Evan Marc Katz recently wrote a thought provoking post called, Can he Really Be A Good Guy Who Just Got Scared And Bolted, Or Am I Right To Wonder About The Strength Of His Character? In it, a woman named Dee Ann described a guy she dated for a month that she had an awesome connection with. The guy disappeared, no explanation, no contact, poof. Two months go by and the guy contacted Dee Ann out of the blue, apologied profusely and stated that stress caused him to disappear. They eventually start dating again. She wrote to Evan seeking advice and wondered about her man’s integrity.
I was really surprised, because the gist of EMK’s advice was that people don’t change and Dee Ann should consider moving on. I disagreed and I had a really strong reaction to the post. I’ve written before that I think people are adaptable and capable of making huge changes in short amounts of time. For me, the bottom line is humans learn and grow, people want to change, and every single person is capable of improving themselves. Most of the time we just don’t know how. The idea that people can change is why there is a multi-billion dollar personal development industry, a multi-billion dollar fitness industry, and why people seek dating advice online, because they want to figure stuff out, stop making mistakes, and get better.
Besides that, I find the thought that people don’t change depressingly pessimistic, and I hear it all the time about guys especially. I mean, we do dumb stuff, but we’re not freaking animals. If Dee Ann takes the hater’s advice and ditches the dude, I think it moves us one step closer to the notion that our mistake-prone boyfriends and girlfriends are disposable objects. Your guy made a mistake? Ditch him, get back on Match.com, find a better boyfriend. Find a perfect boyfriend! Well, guess what: there are no perfect boyfriends. We’ve all fucked up at some point. Ladies, you’re not going to escape unscathed either, because you have all made mistakes, too. Every single one of us gets a chance at redemption.
One of the commenters on EMK’s post suggested testing his character in some way to ascertain if he’s really interested. I think that’s a great idea. Firstly, I would sit the guy down and give him a stern talking-to. Then, I would create some kind of test to gauge his interest and reveal his thoughts and feelings. If he passes the test and you get a good read on his character, stick it out. Here are several ideas:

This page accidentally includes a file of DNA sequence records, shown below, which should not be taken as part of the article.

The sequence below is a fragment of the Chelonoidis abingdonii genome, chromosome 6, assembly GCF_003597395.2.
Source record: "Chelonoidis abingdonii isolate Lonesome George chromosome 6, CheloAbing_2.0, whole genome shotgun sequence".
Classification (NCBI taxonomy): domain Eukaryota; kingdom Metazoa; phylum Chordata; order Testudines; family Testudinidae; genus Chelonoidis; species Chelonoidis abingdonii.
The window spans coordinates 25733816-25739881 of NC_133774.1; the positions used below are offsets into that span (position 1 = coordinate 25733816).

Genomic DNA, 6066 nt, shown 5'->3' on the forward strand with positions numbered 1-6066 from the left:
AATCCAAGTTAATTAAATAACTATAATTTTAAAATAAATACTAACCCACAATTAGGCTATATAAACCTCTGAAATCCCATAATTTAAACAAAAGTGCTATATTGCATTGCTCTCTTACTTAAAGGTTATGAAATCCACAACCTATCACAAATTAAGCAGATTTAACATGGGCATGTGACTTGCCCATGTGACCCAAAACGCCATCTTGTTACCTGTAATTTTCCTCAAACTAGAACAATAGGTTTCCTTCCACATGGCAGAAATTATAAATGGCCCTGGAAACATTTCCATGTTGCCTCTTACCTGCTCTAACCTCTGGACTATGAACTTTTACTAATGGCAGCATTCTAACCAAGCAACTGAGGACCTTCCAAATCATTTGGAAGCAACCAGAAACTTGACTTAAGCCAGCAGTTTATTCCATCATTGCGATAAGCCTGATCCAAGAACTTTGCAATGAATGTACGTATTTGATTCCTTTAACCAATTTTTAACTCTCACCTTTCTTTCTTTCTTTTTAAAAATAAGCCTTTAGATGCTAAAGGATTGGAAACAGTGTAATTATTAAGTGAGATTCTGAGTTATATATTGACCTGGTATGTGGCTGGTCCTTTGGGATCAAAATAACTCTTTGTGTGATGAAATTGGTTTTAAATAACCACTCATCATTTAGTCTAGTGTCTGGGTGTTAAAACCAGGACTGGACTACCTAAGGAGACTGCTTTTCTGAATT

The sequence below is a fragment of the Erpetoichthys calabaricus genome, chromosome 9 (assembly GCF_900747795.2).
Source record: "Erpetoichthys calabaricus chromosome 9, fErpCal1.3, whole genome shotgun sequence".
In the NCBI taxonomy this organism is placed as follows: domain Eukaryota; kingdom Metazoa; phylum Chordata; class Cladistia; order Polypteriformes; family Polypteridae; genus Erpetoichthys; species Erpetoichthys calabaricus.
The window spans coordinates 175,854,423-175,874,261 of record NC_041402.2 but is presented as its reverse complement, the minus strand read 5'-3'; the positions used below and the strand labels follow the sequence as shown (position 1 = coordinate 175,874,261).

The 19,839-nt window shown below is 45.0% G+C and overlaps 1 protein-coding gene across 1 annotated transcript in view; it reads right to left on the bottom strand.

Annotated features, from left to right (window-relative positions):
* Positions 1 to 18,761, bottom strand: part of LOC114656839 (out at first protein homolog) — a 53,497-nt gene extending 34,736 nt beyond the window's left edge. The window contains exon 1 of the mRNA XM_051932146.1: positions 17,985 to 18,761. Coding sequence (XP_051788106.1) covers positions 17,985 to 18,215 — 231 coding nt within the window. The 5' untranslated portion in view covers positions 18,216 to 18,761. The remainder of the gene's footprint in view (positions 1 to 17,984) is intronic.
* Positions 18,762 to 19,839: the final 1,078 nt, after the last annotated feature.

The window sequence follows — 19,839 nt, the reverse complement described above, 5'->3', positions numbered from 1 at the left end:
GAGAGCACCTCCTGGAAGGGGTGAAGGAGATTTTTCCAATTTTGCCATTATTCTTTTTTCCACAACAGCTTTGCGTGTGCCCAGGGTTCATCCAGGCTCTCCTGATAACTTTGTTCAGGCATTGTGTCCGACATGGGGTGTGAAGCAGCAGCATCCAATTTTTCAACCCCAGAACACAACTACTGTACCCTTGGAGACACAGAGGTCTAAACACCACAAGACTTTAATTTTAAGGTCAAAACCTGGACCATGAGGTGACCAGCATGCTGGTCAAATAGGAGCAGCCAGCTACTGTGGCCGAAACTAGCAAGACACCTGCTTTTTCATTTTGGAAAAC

1. Tell him that you’re going to date other people for a certain time period, say 2-3 months, during which he can only have a platonic friendship with you. If the mutual interest still exists at the end of the stretch, and he’s being cool, then trying dating again. Alternatively, you can leave out the dating-other-people part and simply tell the other person they have to be a good friend (no sex) for 2-3 months to pass the test. I call this the Purgatory Test, and it will drive most guys nuts. Sounds rough, but hey, the dude blew it so he needs to take his licks. How he reacts will be highly character revealing.
2. The offender is required to read a good relationships book (or books) and write a thoughtful book report on it. Then the person has to present it to you. Sounds totally gay, but you know what? I’d wager you can’t read 5 Love Languages and Eat, Pray, Love without having a couple of lights come on. This is particularly effective if the person doesn’t normally read. Yeah, that’s right, I said write a book report.
4. The person has to perform volunteer hours at the institution of your choice. This is pretty hardcore and I would suggest doing it together. Plenty of opportunity for growth here.
5. The person has to join a gym and exercise 6 days per week for 1 month straight. This is only effective for folks who don’t normally go to the gym.
There are five ideas for breaking someone out of their comfort zone and spurring change. What else can you think of? If you’re going to try a creative solution, be sure that the crime fits the punishment. I say instead of ditching perfectly good people who makes mistakes and do dumb stuff, which we all do, find a creative solution and help the both of you out.